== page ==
Published on October 15th, 2012 | by Dipsology0
Do You Speak Amari?
Amari – which literally means “bitters” – are a class of Italian liqueurs that can be consumed in anything from shots, to digestifs, to aperitivos, to classic (and not so classic) cocktails. The world of amari can be intimidating, firstly because people tend to shy away the minute you mention “bitter”, and then there are also a plethora of different kinds with complicated names. We’ve been expanding our palettes and our knowledge – with lots of help from Amor y Amargo – over the past months, and decided to check out a seminar on the subject as part of our trip to the Boston Cocktail Summit earlier this month.
The session was led by Francesco Lafranconi – an Italian native who is also in charge of the education arm of Southern Wine & Spirits, and showed up sporting the colors of the Italian flag in a white dinner jacket, green silk pocket square and red cravatte. After taking us through a map of all the different amari regions of his country, we began our tasting. Here are some highlights:
- Rabarbaro Zucca: Zucca means squash in Italian, but the main ingredient here is rhubarb. Go figure. It was on the lighter, sweeter side (which is why we started with it), and is classically served with seltzer as an aperitivo. For the full authentic experience, you should drink one at Zucca’s Bar in the Galleria Vittorio Emanuele in Milan.
- Cynar (pronounced chee-nar): the key ingredient is …. artichoke leaves. For real. And there is a strong green tea note on the nose.
- Cardamaro: the flavor of Cardamaro is similar to Barolo Chinato – a local drink from Piedmont in the north of Italy, which is basically fortified wine flavored with various herbs and spices.
- Amaro Meletti: an amaro not so commonly found in the US, the recipe for Meletti is a closely guarded family secret, which they’ve been protecting since 1870. We got notes of lychee, rosewater and warm sweet spice.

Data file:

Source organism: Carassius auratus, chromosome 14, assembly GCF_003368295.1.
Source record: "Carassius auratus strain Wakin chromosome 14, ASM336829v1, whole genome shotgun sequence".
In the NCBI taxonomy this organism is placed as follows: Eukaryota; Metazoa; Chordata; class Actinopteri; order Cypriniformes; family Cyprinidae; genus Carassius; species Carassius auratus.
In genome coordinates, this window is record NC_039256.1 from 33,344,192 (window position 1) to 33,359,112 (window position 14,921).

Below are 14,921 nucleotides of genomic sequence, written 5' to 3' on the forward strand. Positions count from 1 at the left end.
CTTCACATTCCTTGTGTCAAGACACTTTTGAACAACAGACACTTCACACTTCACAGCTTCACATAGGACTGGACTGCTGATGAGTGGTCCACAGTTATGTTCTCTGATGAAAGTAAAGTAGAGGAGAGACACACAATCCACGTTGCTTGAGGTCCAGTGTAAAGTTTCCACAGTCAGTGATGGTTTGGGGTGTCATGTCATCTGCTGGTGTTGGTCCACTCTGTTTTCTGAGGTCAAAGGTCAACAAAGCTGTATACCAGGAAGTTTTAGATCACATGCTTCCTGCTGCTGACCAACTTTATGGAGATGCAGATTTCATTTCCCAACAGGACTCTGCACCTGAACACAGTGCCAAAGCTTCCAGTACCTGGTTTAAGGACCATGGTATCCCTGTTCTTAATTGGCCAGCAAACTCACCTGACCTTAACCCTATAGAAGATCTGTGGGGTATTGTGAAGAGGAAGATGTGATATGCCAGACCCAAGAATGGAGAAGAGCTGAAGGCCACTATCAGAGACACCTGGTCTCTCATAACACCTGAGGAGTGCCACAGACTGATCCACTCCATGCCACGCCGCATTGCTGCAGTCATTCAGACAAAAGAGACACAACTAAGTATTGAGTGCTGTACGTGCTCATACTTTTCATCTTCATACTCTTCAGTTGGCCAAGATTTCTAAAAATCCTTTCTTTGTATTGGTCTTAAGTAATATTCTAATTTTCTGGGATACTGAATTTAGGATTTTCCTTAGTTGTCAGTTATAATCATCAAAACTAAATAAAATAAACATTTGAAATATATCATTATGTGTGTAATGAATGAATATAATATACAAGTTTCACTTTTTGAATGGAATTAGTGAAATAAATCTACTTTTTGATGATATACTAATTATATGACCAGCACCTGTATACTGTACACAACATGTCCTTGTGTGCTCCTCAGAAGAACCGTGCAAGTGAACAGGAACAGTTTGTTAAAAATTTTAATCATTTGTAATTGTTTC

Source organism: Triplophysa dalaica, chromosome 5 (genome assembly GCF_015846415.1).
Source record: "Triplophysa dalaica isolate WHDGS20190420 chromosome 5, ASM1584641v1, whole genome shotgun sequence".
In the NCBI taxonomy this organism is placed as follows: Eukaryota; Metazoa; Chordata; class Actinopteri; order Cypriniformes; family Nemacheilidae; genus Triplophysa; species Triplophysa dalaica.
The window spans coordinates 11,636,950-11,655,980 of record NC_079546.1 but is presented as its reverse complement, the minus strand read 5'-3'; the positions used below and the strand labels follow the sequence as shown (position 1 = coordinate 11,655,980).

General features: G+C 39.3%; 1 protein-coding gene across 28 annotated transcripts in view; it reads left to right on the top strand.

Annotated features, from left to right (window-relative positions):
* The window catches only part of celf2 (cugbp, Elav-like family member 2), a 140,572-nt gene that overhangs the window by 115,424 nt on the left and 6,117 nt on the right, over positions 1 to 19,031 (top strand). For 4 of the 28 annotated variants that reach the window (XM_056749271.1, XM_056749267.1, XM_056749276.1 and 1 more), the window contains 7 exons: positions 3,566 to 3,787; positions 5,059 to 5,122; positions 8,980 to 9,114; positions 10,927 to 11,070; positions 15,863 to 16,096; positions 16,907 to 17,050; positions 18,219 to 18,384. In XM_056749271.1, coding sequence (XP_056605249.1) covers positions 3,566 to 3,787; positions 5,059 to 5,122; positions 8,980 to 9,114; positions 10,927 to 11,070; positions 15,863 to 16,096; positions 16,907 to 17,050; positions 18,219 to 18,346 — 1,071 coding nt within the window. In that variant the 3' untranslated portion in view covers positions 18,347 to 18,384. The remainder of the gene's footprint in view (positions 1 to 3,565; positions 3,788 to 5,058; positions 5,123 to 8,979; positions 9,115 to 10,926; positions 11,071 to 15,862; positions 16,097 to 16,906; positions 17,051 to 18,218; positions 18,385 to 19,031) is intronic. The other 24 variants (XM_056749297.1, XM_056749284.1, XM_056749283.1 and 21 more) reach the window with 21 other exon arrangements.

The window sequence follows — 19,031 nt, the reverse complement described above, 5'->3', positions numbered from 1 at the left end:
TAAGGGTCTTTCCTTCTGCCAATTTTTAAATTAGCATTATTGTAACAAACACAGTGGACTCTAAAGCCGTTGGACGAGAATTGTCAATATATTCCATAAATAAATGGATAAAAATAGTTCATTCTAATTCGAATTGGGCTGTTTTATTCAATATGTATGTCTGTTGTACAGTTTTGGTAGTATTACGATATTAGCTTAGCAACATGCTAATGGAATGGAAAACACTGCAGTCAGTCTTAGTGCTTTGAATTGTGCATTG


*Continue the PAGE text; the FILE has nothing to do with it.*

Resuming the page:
- Amaro Nonino: Nonino is a newer amaro, as these things go, started in the 1940s, and produced from ÙE, a grape distillate, aged five years in small oak barrels. Francesco described it as the “European Pisco”.
- Amaro d’Abano: one of the ingredients here is chinchona bark – the classic ingredient of tonic water, and, our favorite, Tomr’s Tonic – and we got tons of it on the nose.
- Affogato: not an amaro, but a dessert. At the end of the tasting, we were each given a bowl of vanilla ice cream to make an affogato with our amari. We tried almost every single one by pouring small amounts into our spoons. New favorite dessert idea ever.
And then of course there was Fernet Branca, because what would an amari tasting be without Fernet? Doing shots of Fernet Branca is a sort of bartender’s handshake. It’s a pretty stringent drink, an acquired taste if you will, but once you get into it, it becomes a habit that’s hard to shake, if only because everybody else is doing it. But where did this tradition come from? Francesco didn’t know, but we got the skinny from Kyle Ford – Cointreau’s mixologist extraordinaire and half of Ford Mixology Lab (the other half is his wife, Rachel Ford). Apparently, the Fernet craze got started in San Francisco, by the Italian community there. The bars would stock it, but no one ever ordered the stuff, so the bottles never got inventoried. Ever the shrewd drinkers, bartenders started drinking it themselves, et voilà.
Where to go to drink amari in NYC:
Should you want to learn about the wonderful world of amari as well, we recommend you pop down to Amor y Amargo, where they boast a WIDE selection and their expert bartenders – including Sother Teague (@creativedrunk), Chris Lowder (@getlowdernow) and Aaron Polsky (@ontopofthebar) – will be glad to induct you.
You can also check out Maks Pazuniak (@maks_p) at The Counting Room in Williamsburg on Monday nights for “Something Like This”, a weekly session where Maks showcases a number of original drinks, many with bitter flavor profiles.